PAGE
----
031: That Star Wars Lightsaber, Graphene, and Neural Reprogramming
In this episode of The Escapist's Science and Tech podcast, host CJ Miozzi and Escapist writers discuss recent headlines in the world of science and technology, how video games can make you see or hear better through "neural reprogramming," as well as the crossguard lightsaber seen in the new Star Wars trailer.
the Bow vs swords thing depends on place, in England at one point Football (soccer) was banned on Sundays so people would practice archery.
Course at this point Football matches where entire villages against each other played across large areas. it could take a while.
Also a length of ash was a damned sight cheaper than three pounds of high quality steel.
Bad idea making mice smarter. Mice already have a devastating effect on our food production. They don't need to make mice as smart a people. Just making mice a little smarter could tip the scales and cause them to set off global famine. A slightly smarter mouse could avoid traps better and get into more places. More mice surviving traps, with more access to food, thats a recipe for population growth. So ever more smarter mice.
I'd like to comment on the point that Marshal gets into, at the 13:30 point, about creating super expensive stuff for the elite wing of law enforcement.
The thing is, this is already practiced, to a point. SWAT forces are better equipped than normal police. Where I live, our police don't even carry guns while we have a special heavy armed and armored response unit, intended for high risk situations, dubbed "The Viking Squad". Realistically, most police forces would continue being equipped with standard equipment, while the high risk units would have the more expensive stuff like a possible Graphene vests. The same would be true for soldiers. It would be cost prohibitive to arm an entire Battalion with super bullet proof power suits while more specialized squads, intended for special missions, could receive the "Advanced Warfare" treatment.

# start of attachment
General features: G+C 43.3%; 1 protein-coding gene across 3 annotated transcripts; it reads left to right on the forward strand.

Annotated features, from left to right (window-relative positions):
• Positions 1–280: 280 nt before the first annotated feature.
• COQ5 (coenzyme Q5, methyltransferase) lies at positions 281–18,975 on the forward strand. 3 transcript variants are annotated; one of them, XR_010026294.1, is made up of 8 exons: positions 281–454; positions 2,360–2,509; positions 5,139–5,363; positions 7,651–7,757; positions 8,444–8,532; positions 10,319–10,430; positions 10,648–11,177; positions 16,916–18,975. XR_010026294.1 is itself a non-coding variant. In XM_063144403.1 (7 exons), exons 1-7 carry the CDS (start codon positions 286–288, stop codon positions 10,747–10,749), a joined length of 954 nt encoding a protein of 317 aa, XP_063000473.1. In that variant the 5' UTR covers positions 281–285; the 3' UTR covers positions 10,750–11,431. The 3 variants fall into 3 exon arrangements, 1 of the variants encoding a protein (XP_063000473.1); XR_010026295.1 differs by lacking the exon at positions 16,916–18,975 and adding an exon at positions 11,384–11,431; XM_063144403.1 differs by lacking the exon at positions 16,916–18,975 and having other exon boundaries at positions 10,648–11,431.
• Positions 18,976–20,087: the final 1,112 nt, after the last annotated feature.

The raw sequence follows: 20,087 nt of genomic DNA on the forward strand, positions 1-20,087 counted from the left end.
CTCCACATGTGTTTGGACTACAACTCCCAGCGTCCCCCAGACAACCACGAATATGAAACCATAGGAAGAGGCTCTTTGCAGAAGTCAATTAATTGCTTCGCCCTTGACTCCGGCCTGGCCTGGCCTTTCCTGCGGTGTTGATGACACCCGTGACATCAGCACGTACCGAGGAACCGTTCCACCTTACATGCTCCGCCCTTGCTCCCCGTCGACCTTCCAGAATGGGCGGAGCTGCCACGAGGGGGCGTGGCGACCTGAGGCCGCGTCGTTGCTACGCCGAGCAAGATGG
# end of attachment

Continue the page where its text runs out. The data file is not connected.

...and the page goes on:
Other than that, graphene can have very positive applications. It could be strong/versatile enough to make light weight plating for airplanes and cars, reducing weight and thus improve fuel millage. The outer most layer can even have a lotus like rough layer, that's self cleaning and prevents icing on planes.
P.S. Regarding the cross-lightsaber.
It's true that the mini-side sabers could allow attacks, like Marla suggests, but it offers no extra protection. There's no sliding down the "blade" with light sabers, and even if it were to happen, the enemy saber would simply connect at the hilt part, not where the energy is coming out. Thus it would lop off the side saber and probably destroy the entire thing.
In addition, this design will not allow those fanciful flurries that we've seen in the previous movies, for the side sabers would inevitably slice off your own wrist. This would force the wielder to fight an entirely different style, which probably leads us back to what Marla was talking about.
Just a couple of things: Macs aren't so much "fancier" as they are just a little more intuitive and easier to use for non-tech types. (Hence their continued popularity among artists and designers.)
I say this as a person who does his professional work on Macs, but builds his own Windows machines for gaming, so I'm familiar with both.
Also, "the "X" in OS X is a Roman numeral, not a letter. So "Oh Ess Ten" is the correct pronunciation.